The hunter wears the article of apparel while hunting. The electromagnetically shielding fabric blocks or attenuates an electromagnetic field emanating from the hunter's body, thereby decreasing the likelihood that he or she will be detected by a prey animal sensitive to such electromagnetic fields. An electromagnetic field 12 emanated by a hunter 10 and thus attenuated can be detected by an animal 14 at a maximum distance D1 (FIG. 1A) that is smaller than the maximum detection distance D2 at which an unattenuated field 12 (FIG. 1B) can be detected by that same animal 14. The hunter 10 can therefore approach the animal 14 more closely without detection, facilitating the kill. In measurements of electromagnetic fields emanating from a human body, reductions of field strength ranging from about 38% to about 65% have been observed, as shown illustrated in the experimental results disclosed in an Appendix attached to application Ser. Nos. 12/347,967, 12/347,971, and 12/428,763 (already incorporated by reference). Any suitable, desirable, or practicable reduction of emanated electromagnetic field strength shall fall within the scope of the present disclosure or appended claims.

It is possible in some instances of hunting that a human hunter might become the prey of a predatory animal, either the animal he is hunting or another animal in the same habitat. In those circumstances, the electromagnetically shielding apparel can reduce the likelihood that the predatory animal will locate the human hunter by detecting the electromagnetic field emanated by the hunter.

As illustrated by the examples of FIG. 2, an article of hunting apparel incorporating electromagnetically shielding fabric can comprise an article of clothing (e.g., pants 18, shorts, shirt 16, undergarments, leggings, sleeves, gloves 20, mittens, jacket, coat, vest, overalls, waders, or snowsuit), footwear (e.g., shoes, boots 24, socks 22, or boot liners), headwear (e.g., hood 12, facemask 14, or hat), or eyewear (e.g., glasses or goggles 26).

Another exemplary method comprises attenuating, while handling an animal, the electromagnetic field emanated by a handler of the animal. The electromagnetic field is attenuated by at least one article of apparel worn by the handler while handling the animal. The article of apparel comprises an electromagnetically shielding fabric, which fabric comprises a substantially continuous system of conductive fibers combined with a non-conductive fabric. Another method can include providing at least one such article of electromagnetically shielding apparel to a handler and instructing that handler to wear the article while handling the animal. That method can also include constructing at least one said article of apparel prior to providing it to the handler. There is no teaching or suggestion in the prior art to attenuate or block electromagnetic fields emanating from an animal handler while handling an animal, or that such attenuation or blocking would be desirable.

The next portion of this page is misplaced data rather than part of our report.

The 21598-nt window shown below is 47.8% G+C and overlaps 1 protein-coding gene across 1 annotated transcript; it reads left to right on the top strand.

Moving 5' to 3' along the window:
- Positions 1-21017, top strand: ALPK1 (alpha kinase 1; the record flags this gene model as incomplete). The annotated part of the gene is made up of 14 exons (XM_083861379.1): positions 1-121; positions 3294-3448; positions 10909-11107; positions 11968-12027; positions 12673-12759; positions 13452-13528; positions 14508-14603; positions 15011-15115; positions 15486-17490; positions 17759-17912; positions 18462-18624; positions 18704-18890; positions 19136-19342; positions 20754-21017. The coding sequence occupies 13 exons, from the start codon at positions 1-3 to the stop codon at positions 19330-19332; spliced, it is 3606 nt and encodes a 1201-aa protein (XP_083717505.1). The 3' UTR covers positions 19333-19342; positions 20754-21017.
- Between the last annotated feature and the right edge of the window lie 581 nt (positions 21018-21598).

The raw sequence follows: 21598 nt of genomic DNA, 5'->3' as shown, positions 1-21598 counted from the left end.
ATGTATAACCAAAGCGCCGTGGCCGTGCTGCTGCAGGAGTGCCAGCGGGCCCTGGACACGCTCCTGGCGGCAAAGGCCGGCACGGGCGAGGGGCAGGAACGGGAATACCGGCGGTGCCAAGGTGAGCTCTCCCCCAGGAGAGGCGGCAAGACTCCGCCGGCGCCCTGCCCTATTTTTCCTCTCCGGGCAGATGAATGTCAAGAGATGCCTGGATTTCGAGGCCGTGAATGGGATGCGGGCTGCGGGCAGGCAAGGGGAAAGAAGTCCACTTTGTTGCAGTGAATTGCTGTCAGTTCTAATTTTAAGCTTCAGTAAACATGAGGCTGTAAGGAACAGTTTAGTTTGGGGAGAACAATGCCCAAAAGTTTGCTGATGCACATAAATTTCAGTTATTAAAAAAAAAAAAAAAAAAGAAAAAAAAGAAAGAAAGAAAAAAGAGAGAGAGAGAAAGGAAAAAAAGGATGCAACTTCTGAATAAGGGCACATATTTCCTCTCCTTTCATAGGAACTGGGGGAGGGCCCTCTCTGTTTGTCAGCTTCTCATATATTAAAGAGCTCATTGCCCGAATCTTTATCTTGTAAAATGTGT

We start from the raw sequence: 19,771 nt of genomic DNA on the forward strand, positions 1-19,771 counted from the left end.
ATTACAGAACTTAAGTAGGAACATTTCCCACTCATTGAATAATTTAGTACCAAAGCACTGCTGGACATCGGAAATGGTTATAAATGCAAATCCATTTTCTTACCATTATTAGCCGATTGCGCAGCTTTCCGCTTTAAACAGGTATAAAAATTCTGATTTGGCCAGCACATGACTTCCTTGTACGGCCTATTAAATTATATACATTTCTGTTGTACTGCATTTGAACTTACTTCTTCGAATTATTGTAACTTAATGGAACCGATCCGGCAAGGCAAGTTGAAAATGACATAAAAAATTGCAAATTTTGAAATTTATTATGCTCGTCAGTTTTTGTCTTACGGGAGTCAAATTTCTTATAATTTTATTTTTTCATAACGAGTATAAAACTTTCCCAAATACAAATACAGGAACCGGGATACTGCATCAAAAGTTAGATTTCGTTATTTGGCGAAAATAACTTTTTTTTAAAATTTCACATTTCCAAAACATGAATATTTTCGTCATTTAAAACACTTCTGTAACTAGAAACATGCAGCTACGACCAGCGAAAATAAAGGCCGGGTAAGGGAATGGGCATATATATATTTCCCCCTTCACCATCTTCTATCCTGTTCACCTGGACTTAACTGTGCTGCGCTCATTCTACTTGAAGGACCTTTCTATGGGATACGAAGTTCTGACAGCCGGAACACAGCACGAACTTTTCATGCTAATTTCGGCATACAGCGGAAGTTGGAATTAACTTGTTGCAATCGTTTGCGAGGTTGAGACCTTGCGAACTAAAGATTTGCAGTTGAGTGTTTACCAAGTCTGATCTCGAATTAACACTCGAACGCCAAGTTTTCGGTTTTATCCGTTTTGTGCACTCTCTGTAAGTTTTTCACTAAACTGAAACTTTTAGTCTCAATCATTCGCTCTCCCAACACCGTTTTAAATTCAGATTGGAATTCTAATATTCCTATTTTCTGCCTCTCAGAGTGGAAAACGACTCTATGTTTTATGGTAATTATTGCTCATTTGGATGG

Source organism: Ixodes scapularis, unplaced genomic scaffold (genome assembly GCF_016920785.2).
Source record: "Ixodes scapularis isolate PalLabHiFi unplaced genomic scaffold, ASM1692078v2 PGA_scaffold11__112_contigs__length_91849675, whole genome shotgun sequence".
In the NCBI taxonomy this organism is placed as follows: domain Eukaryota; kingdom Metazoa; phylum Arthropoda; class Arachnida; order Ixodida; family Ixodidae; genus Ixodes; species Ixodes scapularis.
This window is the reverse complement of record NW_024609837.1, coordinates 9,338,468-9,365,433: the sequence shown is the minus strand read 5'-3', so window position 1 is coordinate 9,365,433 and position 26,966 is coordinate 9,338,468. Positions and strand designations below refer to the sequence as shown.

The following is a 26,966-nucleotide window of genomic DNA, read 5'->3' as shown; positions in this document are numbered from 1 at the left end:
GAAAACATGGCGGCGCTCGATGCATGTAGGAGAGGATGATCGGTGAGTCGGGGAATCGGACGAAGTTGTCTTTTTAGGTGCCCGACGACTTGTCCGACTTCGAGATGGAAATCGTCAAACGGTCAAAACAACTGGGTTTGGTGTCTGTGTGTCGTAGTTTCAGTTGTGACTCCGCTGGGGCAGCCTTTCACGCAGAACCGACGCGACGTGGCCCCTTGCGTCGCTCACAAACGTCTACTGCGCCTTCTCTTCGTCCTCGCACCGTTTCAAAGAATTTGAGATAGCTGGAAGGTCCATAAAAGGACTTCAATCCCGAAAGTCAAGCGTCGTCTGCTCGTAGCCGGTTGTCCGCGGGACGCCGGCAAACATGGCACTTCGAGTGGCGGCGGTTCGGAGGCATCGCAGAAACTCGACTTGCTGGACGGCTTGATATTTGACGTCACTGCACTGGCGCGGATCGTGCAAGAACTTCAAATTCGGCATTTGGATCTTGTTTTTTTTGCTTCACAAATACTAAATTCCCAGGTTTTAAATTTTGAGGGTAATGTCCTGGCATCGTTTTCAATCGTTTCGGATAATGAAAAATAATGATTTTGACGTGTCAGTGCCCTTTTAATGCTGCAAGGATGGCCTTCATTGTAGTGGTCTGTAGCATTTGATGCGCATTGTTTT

Attenuating or blocking electromagnetic fields emanating from a person can be advantageous while handling an animal. It has been observed frequently that animals can be affected by emotional responses or the emotional state of a person nearby, e.g., a person's anxiety can cause nervous or uneasy behavior of the animal, or a person's fear can trigger an aggressive response from the animal. Sensing by an animal of a person's emotional state or response might occur in a variety of ways, e.g., by detecting by smell pheromones released as a result of the person's emotional state or response, or by sensing emotion-related electromagnetic fields resulting from the person's emotional state or responses. Attenuating or blocking fields emanating from the person can advantageously reduce the effect on the animal of the emotional state or an emotional response of the person.

“Handling” an animal shall encompass, inter alia: (i) literal handling of the animal by holding or touching the animal; (ii) handling the animal using a rope, chain, leash, muzzle, harness, saddle, reins, yoke, prod, whip, or other equipment; (iii) feeding the animal; (iv) guiding, directing, herding, capturing, or restraining the animal; (v) riding the animal; (vi) using the animal to pull or push a vehicle, object, or equipment of any sort; (vii) using the animal in a performance, display, or demonstration; (viii) training the animal for any purpose, including but not limited to those listed here; (ix) conducting veterinary examination or treatment of the animal; (x) using an animal to train another handler to perform any animal-handling task, including but not limited to those listed here; (xi) using an animal to learn from another handler to perform any animal-handling task, including but not limited to those listed here; and (xii) other activities that involve interaction between a person and an animal.